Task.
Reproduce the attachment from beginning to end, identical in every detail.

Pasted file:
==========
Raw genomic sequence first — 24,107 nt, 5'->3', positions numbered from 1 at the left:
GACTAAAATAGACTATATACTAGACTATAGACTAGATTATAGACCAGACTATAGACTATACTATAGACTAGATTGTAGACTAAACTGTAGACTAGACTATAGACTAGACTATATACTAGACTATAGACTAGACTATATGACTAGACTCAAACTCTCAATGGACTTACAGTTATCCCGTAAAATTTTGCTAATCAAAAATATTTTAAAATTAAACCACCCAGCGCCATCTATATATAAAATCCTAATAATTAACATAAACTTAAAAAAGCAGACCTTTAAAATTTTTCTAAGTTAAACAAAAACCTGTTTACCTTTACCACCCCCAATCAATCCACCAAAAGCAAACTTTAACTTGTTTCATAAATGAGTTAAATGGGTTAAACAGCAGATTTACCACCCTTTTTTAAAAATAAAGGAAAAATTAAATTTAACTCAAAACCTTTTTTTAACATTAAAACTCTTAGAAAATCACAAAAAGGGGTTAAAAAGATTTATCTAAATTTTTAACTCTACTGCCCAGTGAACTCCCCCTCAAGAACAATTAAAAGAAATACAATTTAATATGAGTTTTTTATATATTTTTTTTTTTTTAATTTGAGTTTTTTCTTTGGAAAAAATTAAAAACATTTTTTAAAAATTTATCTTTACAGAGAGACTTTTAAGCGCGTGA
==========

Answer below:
Raw genomic sequence first — 24,107 nt, 5'->3', positions numbered from 1 at the left:
GACTAAAATAGACTATATACTAGACTATAGACTAGATTATAGACCAGACTATAGACTATACTATAGACTAGATTGTAGACTAAACTGTAGACTAGACTATAGACTAGACTATATACTAGACTATAGACTAGACTATATGACTAGACTCAAACTCTCAATGGACTTACAGTTATCCCGTAAAATTTTGCTAATCAAAAATATTTTAAAATTAAACCACCCAGCGCCATCTATATATAAAATCCTAATAATTAACATAAACTTAAAAAAGCAGACCTTTAAAATTTTTCTAAGTTAAACAAAAACCTGTTTACCTTTACCACCCCCAATCAATCCACCAAAAGCAAACTTTAACTTGTTTCATAAATGAGTTAAATGGGTTAAACAGCAGATTTACCACCCTTTTTTAAAAATAAAGGAAAAATTAAATTTAACTCAAAACCTTTTTTTAACATTAAAACTCTTAGAAAATCACAAAAAGGGGTTAAAAAGATTTATCTAAATTTTTAACTCTACTGCCCAGTGAACTCCCCCTCAAGAACAATTAAAAGAAATACAATTTAATATGAGTTTTTTATATATTTTTTTTTTTTTAATTTGAGTTTTTTCTTTGGAAAAAATTAAAAACATTTTTTAAAAATTTATCTTTACAGAGAGACTTTTAAGCGCGTGA